People whose incomes were in the top 25 percent of U.S. scale tended to hold more liberal attitudes about morality, civil liberties and women’s rights. But having high incomes was associated with being more conservative on several other issues, such as whether the government should do something about wealth inequality, try to ameliorate poverty or institute mandatory minimum sentences for crimes.

However, the higher incomes aren’t as influential as all the other factors put together: the fact that blue-collar workers’ greater economic insecurity is pushing them toward more authoritarian outlooks; the fact that people with graduate degrees are more liberal; and the fact that professionals and managers continue to identify more often with non-fundamentalist religions. Thus, professionals and managers are trending in a liberal direction despite the growing income gaps between themselves and blue-collar workers.

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What about race?

Surprisingly, race mattered less than we expected. Whites and racial minorities had different attitudes on only two of the 15 subjects: support for organized labor, where minorities were more conservative than Whites, and Democratic Party identification, where they were more liberal. This was true among both professionals and blue-collar workers.

Although Republicans have leaned on White racial anxieties to win campaigns, when there’s no race-baiting to divide voters, Whites and minorities actually agree on many issues. We can see that, for instance, in the fact that blue-collar Blacks and Whites both voted in significant numbers for Democrat Eric Adams in New York’s mayoral race.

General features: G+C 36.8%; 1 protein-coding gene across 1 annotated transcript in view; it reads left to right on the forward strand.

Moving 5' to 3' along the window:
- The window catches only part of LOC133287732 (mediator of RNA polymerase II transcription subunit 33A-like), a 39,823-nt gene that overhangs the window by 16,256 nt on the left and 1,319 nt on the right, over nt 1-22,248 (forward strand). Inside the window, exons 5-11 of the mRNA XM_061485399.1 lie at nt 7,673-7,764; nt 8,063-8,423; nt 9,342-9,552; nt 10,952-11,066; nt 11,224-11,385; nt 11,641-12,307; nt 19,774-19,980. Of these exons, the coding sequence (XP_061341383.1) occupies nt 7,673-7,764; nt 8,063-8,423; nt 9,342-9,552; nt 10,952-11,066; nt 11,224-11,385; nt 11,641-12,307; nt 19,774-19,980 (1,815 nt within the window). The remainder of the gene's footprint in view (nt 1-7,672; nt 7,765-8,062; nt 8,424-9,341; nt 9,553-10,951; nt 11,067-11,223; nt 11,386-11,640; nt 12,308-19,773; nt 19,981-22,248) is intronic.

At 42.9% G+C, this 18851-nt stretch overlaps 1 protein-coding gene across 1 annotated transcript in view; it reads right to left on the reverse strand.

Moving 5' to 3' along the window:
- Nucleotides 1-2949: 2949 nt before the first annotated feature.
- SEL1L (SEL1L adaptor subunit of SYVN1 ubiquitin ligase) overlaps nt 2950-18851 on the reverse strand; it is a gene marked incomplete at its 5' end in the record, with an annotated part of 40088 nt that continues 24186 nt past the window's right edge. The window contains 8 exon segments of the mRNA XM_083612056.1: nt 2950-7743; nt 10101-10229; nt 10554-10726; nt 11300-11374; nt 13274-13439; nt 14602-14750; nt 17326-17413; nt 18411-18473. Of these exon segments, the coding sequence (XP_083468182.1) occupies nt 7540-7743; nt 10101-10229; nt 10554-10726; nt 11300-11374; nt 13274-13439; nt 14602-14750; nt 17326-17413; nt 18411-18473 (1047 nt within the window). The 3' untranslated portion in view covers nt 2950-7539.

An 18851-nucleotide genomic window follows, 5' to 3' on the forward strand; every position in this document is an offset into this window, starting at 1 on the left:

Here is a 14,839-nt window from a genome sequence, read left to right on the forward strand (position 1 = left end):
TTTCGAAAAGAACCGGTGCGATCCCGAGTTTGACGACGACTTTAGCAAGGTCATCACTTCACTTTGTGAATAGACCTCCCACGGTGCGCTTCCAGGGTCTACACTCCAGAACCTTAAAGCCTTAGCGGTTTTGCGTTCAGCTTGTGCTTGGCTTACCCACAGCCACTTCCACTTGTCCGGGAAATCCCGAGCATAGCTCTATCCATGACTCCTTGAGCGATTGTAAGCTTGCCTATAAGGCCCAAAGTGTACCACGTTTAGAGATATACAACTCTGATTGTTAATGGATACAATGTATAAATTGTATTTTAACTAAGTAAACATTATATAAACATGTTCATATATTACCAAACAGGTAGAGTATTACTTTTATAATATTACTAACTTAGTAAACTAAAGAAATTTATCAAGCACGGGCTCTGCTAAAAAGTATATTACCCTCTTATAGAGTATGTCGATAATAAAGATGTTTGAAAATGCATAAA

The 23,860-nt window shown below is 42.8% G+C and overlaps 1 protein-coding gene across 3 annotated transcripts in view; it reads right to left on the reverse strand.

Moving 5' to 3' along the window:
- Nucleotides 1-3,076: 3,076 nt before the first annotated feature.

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These two trends are narrowing the grounds on which Democrats can appeal to all voters

Since two economic groups’ opinions are growing further apart, Democrats have fewer issues on which they can appeal to both professionals and blue-collar workers. The issues where those groups overlap include government spending on health, education and the environment. They might also include other investments that would help families, such as child-care tax credits, or help them to feel more secure, such as gun regulations.

By contrast, these two groups have grown further apart on larger questions of how to structure or restructure the economy and society. On such issues as redistributing wealth, reducing poverty or economic inequality, tackling crime and policing, or limiting corporations’ social and economic influence, professionals and managers have become more liberal while blue-collar workers have become more conservative.

So how might Democrats appeal to — or drive away — blue-collar workers, without losing professionals and managers?

Democrats who wish to appeal to both may want to emphasize improving health care, education and the environment. They may, like Adams, want to vocally support business development and public safety, where Americans’ views are generally more conservative. And they may wish to downplay or sidestep issues on which their liberal base and others disagree.

Of course, many highly mobilized groups within the Democratic Party want to emphasize precisely those issues that are likely to erode blue-collar support further — issues such as regulating business, resolving racial rather than class inequities and reducing police budgets.

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Steven Brint (@BrintSteven) is distinguished professor of sociology and public policy at the University of California at Riverside and author, most recently, of “Two Cheers for Higher Education: Why American Universities Are Stronger Than Ever — and How to Meet the Challenges They Face” (Princeton University Press, 2018).